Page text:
STONYBROOK—A proposed housing development on a 1-acre site at 101 Brookley Road is getting a second look from the City’s Inspectional Services Department (ISD) and the neighborhood association, and the developer could begin construction on two of 12 triple-deckers soon.
Residents say they’re happy they’re getting some influence on the developer thanks to ISD’s involvement. But it remains unclear why the entire project did not undergo a unified public review typical of such redevelopment. And the future of the other 10 proposed buildings is unclear.
According to Stonybrook Neighborhood Association (SNA) member Jennifer Uhrhane, neighbors and officials met in late September with developer Yan Schecter’s representatives. Those in attendance included Ray Mitrano, the project architect/consultant; lawyer Kevin Joyce; ISD Commissioner William “Buddy” Christopher; Lisa Coveney from ISD Constituent Services; and Jullieanne Doherty, the City’s neighborhood coordinator for JP.
“We’re just doing what the mayor asked us to,” in getting involved and making sure the neighbors are involved, Christopher told the Gazette last week. “We want to make sure we’re doing this the right way.”
Plans for two three-family buildings at 91-93 and 95-97 Brookley Road meet zoning codes and can be built as-of-right, Christopher said. Although updated plans need to be submitted to ISD, no obstacles to these two buildings are currently identified and construction could start soon, Uhrhane said.
Neighbors are still concerned about the exterior design of the buildings, the high water table in the site, which could lead to the buildings losing their planned basements, and the density of the whole design, which Uhrhane described as, “many tall, long, narrow buildings with minimal space in between.”
ISD and the neighbors expect these concerns to be addressed as the process continues.
A Gazette email to Schecter was not returned.
According to ISD spokesperson Lisa Timberlake, Schecter has filed for an amendment to decrease the floor-to-area ratio and modify the exterior design, though he has not yet paid for the permit amendment or filed updated plans.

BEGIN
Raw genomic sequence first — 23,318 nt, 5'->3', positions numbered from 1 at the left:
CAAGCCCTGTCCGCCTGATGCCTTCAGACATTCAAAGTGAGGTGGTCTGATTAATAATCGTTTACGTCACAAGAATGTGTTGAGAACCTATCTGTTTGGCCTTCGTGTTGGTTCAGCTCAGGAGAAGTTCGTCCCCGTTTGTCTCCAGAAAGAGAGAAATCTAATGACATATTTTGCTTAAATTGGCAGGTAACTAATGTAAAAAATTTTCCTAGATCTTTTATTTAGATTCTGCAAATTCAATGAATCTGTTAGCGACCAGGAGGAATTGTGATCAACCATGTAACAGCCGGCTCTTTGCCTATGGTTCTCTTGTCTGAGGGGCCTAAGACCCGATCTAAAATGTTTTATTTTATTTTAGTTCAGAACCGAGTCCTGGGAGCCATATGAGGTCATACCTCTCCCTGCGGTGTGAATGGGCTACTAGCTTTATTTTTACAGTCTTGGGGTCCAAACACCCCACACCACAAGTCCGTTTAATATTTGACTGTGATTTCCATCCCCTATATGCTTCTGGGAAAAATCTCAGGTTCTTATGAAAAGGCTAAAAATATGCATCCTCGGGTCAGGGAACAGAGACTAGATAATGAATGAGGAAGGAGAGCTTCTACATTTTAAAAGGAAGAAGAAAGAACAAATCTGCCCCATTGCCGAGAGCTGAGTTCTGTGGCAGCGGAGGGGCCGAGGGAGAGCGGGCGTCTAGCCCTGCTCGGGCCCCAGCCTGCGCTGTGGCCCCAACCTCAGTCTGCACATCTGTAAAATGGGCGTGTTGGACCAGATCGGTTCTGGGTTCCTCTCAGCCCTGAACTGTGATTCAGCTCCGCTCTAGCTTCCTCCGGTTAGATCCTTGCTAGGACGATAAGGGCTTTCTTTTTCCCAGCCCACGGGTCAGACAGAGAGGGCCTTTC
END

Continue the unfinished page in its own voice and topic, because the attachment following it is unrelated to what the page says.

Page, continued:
A major concern early on in this project development was the fact that the community worried that Schecter had subdivided the large property into 12 smaller lots, then filed individual plans for each building, to avoid oversight by the Boston Redevelopment Authority (BRA). If the entire project had been filed as one development, the BRA would have extensive oversight, including design review and at least one public meeting. At least two prior redevelopment plans for the site went through BRA review.
“There is no mechanism currently in place that would trigger Large Project Review” by the BRA, Christopher said. “The way it stands right now, we’ve been asked to permit two three-family houses as of right. There are no violations at all.”
“We believe the developer is acting in good faith by meeting with the ISD, [Office of Neighborhood Services] and [the] community group to provide full disclosure of the proposed projects and also address the community’s questions, comments and concerns regarding the proposed project,” Timberlake said in an email.
Neighbors currently are pleased with the level of interaction with the developer as created by ISD’s involvement.
Concerns still remain over access to the back of the property, as Lotus Street, the only access point, is listed as a private way and would not support construction traffic. It is unclear whether the completed development would require access to Lotus Street after construction.
Once the site of a nursing home, the large lot has been the subject of various unsuccessful condo plans over the past 20 years.